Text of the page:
Marion-O'Neal swap makes Heat better
The Marion for O'Neal deal doesn't make the Heat contenders, but it does make them better.
Contenders? Probably not. Getting warm? Definitely.
That's my five-second analysis of the Heat after the first domino fell on Friday -- kicking off what's expected to be a heavy week of trading -- when the Toronto Raptors sent Jermaine O'Neal and Jamario Moon to Miami for Shawn Marion and Marcus Banks. Miami also gets a protected first-rounder in the deal that has no chance of being theirs until at least 2010, while the Raptors get cash considerations -- almost amounting to a side deal where the Raps sell a first-rounder to the Heat.
The deal is unusual in that it's essentially a back-track on last year's Shaquille O'Neal trade -- right down to getting another center with the same last name. This O'Neal's nearly $23 million salary for 2009-10 replaces Shaq's on the Heat's books -- actually it's about $3 million more -- with the big difference being the addition of Moon to the equation.
But the resurrection of Dwyane Wade makes this version of the Wade-O'Neal Heat seem much more potent than the one we saw limp to the finish line in 2006-07. Even with the likes of Mark Blount, Jamaal Magloire and Joel Anthony manning the middle, Miami managed to reach the All-Star break at a respectable 28-24.
And don't overlook Moon's addition, either. Now that the Matrix isn't quite as electric as he used to be, Moon (PER 14.6) is essentially a poor man's version of Marion (PER 15.9), with the same hyper leaping ability and shaky outside shot; the main difference is Moon has worse shot selection and a worse handle.
It's an important add-on to the Marion-O'Neal swap the teams had additionally discussed, because Miami needed to get another perimeter player in the exchange to fill the void left by Marion. Now they have one.
There are two other effects to consider from Miami's end:
First and most obviously, they're out of the running for Amare Stoudemire -- Marion's expiring contract would have been the centerpiece of such a trade, in either a direct swap or a three-way deal.
And they've essentially punted on the idea of getting Carlos Boozer in free agency as well, as O'Neal's acquisition uses up their potential 2009-10 cap space -- O'Neal's contract expires in 2010. O'Neal and Moon, for all intents and purposes, are the Heat's free agent class of 2009. If you're the Pistons or one of the few others teams looking at having cap space this summer, you had a big grin on your face after this deal went down. Ditto if you're the Jazz, obviously.
That's why it's so important that the deal make Miami substantially better right away -- they took a bunch of options off the table when they took on O'Neal's contract. The good news for Miami is that he's played very well lately and appears to be reasonably healthy. Since he's such a massive upgrade at both ends of the court over the replacement-level talent the Heat have been using at the center spot, it should make them quite a bit better.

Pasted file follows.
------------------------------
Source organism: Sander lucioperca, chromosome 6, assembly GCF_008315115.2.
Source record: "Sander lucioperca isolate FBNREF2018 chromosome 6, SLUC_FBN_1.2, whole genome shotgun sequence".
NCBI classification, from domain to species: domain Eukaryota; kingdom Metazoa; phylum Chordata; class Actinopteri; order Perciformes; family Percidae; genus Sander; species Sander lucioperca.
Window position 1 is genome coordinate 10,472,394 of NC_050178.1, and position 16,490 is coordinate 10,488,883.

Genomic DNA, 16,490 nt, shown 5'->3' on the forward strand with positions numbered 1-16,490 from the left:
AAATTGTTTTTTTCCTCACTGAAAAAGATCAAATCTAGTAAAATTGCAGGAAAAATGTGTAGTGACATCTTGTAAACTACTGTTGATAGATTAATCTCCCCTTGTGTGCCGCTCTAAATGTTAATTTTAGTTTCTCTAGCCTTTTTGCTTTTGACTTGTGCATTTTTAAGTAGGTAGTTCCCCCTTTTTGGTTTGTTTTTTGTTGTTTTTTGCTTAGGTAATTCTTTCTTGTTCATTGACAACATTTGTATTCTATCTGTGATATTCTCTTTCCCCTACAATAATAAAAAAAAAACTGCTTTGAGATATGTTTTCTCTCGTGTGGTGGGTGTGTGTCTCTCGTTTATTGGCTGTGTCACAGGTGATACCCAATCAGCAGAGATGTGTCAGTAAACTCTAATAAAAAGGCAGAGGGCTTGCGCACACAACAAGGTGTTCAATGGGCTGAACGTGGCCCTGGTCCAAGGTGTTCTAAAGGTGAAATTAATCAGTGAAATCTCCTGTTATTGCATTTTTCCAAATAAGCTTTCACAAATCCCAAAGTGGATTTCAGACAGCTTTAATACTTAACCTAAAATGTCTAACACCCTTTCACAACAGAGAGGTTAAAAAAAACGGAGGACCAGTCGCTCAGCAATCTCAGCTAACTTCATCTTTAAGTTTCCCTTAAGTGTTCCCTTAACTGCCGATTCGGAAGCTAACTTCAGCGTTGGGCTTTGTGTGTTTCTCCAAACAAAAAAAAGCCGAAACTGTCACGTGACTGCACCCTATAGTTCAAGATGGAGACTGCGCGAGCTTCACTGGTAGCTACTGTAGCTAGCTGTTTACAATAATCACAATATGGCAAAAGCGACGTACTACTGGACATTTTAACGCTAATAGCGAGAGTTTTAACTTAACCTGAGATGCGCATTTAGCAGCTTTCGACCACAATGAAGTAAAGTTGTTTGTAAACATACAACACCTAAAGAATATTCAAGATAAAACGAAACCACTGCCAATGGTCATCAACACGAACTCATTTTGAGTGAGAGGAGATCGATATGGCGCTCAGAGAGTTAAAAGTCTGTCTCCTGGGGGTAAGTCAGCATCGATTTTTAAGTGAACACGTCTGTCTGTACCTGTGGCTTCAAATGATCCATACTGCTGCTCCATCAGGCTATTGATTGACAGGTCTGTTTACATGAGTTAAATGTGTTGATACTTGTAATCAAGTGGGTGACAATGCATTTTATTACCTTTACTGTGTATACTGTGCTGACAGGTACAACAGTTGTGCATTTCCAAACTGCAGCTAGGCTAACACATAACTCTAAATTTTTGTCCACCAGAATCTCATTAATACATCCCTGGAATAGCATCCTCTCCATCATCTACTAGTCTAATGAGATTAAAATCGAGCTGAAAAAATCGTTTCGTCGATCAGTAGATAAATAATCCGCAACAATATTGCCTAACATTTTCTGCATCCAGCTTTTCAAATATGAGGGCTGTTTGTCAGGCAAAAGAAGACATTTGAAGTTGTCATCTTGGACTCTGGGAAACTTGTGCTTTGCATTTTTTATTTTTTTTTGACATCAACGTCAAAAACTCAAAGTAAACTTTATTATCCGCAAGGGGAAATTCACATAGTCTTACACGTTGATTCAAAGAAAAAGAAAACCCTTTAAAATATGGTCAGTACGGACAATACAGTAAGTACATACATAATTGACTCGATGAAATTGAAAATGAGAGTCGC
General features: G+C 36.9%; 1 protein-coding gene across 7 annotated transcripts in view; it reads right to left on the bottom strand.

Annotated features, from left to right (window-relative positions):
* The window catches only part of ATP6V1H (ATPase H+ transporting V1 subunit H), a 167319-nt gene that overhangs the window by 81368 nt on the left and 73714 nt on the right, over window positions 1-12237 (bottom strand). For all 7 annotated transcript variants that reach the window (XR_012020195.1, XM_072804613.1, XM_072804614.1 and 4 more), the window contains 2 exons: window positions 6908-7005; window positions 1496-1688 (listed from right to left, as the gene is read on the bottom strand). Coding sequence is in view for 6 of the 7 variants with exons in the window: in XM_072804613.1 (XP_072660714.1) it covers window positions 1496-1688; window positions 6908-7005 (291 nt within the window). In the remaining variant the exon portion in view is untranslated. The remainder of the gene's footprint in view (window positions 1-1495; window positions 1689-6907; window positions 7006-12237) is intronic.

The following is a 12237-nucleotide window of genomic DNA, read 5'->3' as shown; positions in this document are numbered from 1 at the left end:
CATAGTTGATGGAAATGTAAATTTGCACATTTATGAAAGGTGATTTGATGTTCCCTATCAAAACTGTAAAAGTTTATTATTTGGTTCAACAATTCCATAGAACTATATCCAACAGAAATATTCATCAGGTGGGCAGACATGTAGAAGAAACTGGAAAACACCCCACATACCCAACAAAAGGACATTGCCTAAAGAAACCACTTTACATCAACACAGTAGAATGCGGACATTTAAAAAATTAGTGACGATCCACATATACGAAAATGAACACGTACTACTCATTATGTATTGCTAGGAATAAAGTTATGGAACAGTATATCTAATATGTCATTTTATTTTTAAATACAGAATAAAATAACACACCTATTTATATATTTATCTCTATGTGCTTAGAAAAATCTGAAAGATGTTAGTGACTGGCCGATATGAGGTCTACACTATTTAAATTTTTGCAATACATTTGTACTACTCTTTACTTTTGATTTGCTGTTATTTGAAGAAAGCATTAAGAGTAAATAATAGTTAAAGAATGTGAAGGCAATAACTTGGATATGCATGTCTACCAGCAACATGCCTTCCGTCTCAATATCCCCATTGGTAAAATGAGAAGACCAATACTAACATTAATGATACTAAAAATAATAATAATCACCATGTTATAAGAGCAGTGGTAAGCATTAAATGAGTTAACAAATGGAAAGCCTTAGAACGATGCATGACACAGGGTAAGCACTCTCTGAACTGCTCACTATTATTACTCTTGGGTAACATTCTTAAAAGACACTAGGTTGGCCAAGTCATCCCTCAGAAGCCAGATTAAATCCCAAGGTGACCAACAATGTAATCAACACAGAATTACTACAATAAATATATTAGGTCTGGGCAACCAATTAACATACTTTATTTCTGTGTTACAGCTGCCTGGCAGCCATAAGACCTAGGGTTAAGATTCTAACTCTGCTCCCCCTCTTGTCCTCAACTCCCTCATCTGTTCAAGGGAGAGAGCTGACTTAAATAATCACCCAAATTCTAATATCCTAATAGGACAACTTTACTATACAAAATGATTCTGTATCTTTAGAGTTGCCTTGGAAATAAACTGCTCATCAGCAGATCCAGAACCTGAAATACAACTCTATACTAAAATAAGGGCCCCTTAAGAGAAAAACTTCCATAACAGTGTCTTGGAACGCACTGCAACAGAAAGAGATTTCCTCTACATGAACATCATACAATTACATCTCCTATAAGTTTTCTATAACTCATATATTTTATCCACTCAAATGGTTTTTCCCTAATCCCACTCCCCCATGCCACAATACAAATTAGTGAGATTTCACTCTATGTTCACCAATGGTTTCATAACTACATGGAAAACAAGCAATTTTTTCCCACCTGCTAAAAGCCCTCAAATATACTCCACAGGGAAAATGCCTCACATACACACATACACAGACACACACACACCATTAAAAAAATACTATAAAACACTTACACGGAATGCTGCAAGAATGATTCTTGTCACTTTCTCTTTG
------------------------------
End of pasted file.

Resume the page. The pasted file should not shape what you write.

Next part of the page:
At the very least, it would seem that this addition can help Miami clinch the fifth seed in the East -- something they hold by only half a game after beating Chicago last night. Passing Atlanta, which leads the Heat by three games with 30 to play but has more home games remaining, is a tougher challenge but also possible. Passing the Hawks would give Miami home-court advantage in the first round.
Ah, but the Heat aren't doing this with an eye toward beating the Hawks. It's Boston and Cleveland they're after. And in that analysis, they still come up short.
Miami's projected finish with Moon and O'Neal is 19-11; Boston and Cleveland have each lost 11 times the entire season. This trade makes Miami more competitive, but it's tough to see the Heat getting past the second round of the playoffs.
As for Toronto, this trade essentially gives the Raptors a do-over on the trade for O'Neal. Clearly, they've waved the white flag on this season at 21-34, though they'll try out a Marion-Chris Bosh-Andrea Bargnani frontcourt and see what happens.
Toronto gets Marion's expiring contract and earns a ton of cap flexibility as a result, but they won't be below the cap enough to make a big free-agent splash unless they can dump Jason Kapono.
Instead, it's one last opportunity for embattled GM Bryan Colangelo to put a winning team around Bosh before his superstar heads south of the border in 2010. The idea would be to combine the 2009 lottery pick that Toronto now seems likely to get with the type of understated signings that Colangelo made three years ago, when low-dollar contracts for Euroleague imports Anthony Parker and Jorge Garbajosa helped the Raps to a surprising division crown.
Toronto also could re-sign Marion at a lower number -- though given his age (31 in May) and quickness-dependent game, they probably shouldn't go much above the midlevel to do so. One hopes that Colangelo isn't so enamored of Marion from his Phoenix days that he loses sight of his current level of effectiveness. As for Banks, he was included as salary ballast and is unlikely to be in the Raptors' plans.
Regardless, we'll have to wait and see what other cards Colangelo plays in the wake of this deal before we can evaluate its impact on the Raptors.
But for the Heat, it's more straightforward. They basically hit Ctrl-Z on the Shaq trade and added Jamario Moon in the process.
With a primary rotation of Wade, O'Neal, Moon, Udonis Haslem, Daequan Cook and rookies Michael Beasley and Mario Chalmers, they should be able to make a strong run to the end of the year and get into the second round of the playoffs.
And while that may not be enough to have Cleveland and Boston quaking in their boots, it's pretty darn impressive for a team that won 15 games a year ago.
John Hollinger writes for ESPN Insider. To e-mail him, click here.
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